Engagement has always been at the centre of social media. This is not to say that sales aren’t integral, but the better a company engages with its audience the more likely it is to generate sales.

Social media has given us so many tools to engage with our audiences as marketers. Recently, Facebook Live came into the mix, giving everyone the opportunity to share their experiences as they happen.

The opportunities are boundless for all Facebook account members, but our focus is on marketers and the impact Facebook Live has on the way they express the brand. So let’s have a close look at what Facebook Live means for marketers, shall we.

What is Facebook Live?

The concept of sharing experiences live is nothing new. In fact, it could be argued that Facebook is rather late to the game. However, they’ve entered the fray with a product that is competing against other products that have arguably flopped. We don’t need to mention MeerKat, and know that Twitter’s Periscope isn’t riding the social media wave.

So what sets Facebook Live apart?

Nothing much really. The mechanics are the same. Facebook’s Mark Zuckerberg, however, sees live broadcasting as the future of social media.

The opportunity to tell your story as it happens is a powerful tool to increase engagement. We know this because Twitter’s live feed is testament of the beauty of reading events as they happen. So while the mechanics might be somewhat the same as MeerKat and Periscope, Facebook Live might still have a chance through creative execution.

For one, Facebook Live isn’t a standalone app. It’s part of Facebook’s DNA. As a result, it can be integrated into our posts seamlessly and shared with our audience without them having to switch between apps.

There’s no arguing that Periscope streams on Twitter, but marketers still need to have Periscope by itself to broadcast. What’s more, it doesn’t stream on other social media apps, especially Facebook and Instagram. This makes it rather difficult to create a seamlessness, as marketers have to balance the different social media aggregators to create the experience. The more aggregators you have, the more chances of a disjointed message.

However, an integrated live broadcasting app can help with centralising or limit the point(s) where information is defused to the audience. You don’t need to install an additional app; just ensure that Facebook is up to date and you’re ready to go.

But what does Facebook Live mean for marketers?

If Facebook Live catches on, marketers will have more scale to add dynamism to their content. Instead of publishing high end videos that are broadcast after months of casting, shooting and editing, marketers can shoot videos there and then.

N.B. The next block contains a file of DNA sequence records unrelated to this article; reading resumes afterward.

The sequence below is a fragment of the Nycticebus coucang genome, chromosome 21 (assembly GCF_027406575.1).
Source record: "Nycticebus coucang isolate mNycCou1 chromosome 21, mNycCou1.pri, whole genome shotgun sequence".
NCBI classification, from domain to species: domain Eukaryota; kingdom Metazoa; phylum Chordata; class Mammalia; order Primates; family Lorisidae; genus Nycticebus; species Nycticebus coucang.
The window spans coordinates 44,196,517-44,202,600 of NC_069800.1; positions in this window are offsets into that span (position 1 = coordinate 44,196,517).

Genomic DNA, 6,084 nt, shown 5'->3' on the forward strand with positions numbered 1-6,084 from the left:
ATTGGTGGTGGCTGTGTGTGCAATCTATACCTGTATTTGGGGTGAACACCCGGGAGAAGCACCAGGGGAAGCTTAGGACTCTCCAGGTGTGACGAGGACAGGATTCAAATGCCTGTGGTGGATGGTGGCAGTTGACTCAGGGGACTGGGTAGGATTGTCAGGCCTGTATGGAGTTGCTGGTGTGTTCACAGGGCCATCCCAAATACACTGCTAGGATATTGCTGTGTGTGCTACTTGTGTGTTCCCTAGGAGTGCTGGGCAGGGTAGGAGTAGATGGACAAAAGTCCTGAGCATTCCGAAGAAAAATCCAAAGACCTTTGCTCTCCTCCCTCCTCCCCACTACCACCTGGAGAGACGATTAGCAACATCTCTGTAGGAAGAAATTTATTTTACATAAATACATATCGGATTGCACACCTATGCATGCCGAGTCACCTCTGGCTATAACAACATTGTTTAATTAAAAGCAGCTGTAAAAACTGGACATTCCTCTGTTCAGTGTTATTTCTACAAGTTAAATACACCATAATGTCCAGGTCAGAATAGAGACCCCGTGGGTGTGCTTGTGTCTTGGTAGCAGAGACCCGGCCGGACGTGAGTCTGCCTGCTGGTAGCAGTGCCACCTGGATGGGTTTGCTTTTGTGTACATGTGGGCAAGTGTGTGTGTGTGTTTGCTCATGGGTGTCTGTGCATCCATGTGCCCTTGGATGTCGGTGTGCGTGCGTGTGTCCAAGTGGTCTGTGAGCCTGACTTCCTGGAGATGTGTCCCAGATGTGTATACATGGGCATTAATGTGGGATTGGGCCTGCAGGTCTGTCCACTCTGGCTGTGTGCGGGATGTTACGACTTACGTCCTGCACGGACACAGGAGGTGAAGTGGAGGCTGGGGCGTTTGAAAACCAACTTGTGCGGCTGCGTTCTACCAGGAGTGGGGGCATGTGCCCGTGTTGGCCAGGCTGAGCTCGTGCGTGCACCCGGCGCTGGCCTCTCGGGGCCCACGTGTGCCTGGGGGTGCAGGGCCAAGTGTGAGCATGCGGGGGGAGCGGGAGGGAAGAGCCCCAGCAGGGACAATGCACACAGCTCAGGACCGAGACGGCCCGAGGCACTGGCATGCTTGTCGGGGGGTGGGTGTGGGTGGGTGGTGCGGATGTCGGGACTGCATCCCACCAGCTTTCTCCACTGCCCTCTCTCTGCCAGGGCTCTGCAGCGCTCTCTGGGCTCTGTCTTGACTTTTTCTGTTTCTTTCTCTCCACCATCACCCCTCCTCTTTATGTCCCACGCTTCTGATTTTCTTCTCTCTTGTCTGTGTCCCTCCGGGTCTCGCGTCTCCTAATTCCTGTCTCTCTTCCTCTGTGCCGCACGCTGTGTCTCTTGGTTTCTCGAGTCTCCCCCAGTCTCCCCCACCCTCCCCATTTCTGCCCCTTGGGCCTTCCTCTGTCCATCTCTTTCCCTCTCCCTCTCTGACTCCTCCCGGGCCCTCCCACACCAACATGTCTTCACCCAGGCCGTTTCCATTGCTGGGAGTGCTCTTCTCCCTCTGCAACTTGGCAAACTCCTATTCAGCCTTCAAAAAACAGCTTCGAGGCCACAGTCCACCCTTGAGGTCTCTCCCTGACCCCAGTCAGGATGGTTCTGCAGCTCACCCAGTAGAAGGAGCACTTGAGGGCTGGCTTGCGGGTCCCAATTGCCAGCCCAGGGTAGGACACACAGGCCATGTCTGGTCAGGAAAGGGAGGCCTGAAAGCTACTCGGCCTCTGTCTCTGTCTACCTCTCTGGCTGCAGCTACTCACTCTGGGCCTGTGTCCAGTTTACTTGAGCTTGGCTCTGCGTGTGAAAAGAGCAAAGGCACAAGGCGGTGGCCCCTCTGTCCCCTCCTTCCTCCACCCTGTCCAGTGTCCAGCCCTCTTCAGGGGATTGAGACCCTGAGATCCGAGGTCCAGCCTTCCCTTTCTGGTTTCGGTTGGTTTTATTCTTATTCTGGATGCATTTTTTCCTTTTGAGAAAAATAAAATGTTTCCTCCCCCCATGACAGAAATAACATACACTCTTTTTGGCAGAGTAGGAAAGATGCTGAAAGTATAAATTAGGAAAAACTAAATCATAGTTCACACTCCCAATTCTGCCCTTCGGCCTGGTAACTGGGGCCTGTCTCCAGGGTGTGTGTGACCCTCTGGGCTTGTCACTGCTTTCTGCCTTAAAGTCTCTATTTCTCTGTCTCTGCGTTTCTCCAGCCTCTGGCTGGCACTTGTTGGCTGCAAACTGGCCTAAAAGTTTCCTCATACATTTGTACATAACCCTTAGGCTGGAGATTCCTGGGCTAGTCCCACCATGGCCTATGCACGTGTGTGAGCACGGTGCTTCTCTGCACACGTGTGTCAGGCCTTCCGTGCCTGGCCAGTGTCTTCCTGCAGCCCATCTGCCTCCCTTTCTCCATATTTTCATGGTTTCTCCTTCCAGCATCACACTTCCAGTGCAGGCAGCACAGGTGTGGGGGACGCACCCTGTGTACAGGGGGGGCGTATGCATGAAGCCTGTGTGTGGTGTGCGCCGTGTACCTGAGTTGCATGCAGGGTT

This is not to say that there’s no planning or strategy involved, but aspects such as timeline and budget are no longer such a hindrance. All you need is a smartphone that shoots crisp video, a good internet connection and a story board. So brands can begin to narrate their experiences as they happen.

How can marketers capitalise on live narration?

Brand events – for example – would in the past either be live tweeted or reported via video the day after or days later.

While text is great, it doesn’t capture attention as much as video. A survey revealed that 82% of marketers reported on video as having a positive impact on their business.

However, trends can impact the appeal of a video, and trends are affected by time. Videos released days later, are less likely to have the same engagement as videos released live.

So this is all about the narrative expanding, right?

Exactly. What this means is that marketers can now live broadcast a variety of events such as:

  • Product reviews
  • News Stories
  • Opinions
  • Demonstrations (how it works)

Coupled with a good strategy where marketers make use of tools and strategies such as influencers; promoting their live-stream well before it happens; implementing a well thought out creative direction; allocating enough resources; and only broadcast what is relevant to their audience, and you have a winning recipe.

The style of narration will greatly determine how much engagement they achieve.

Furthermore, Facebook Live also allows for people to comment on the post as it happens, so marketers can also respond to reactions at a moment’s notice. Facebook has even provided a step by step guide on how to successfully win at livestreaming. One of their main points is that marketers must mention the respondents by name, thereby creating more of a connection than before.

At the end of the day, it’s all about engagement. Facebook Live might fall at the wayside (only time will tell), but for the moment marketers must harness their creative strength and resources to maximise the hype that the new tool is offering. Those who do so can look forward to an increase in engage, which leads to an uptick of fans, and stimulation of sales.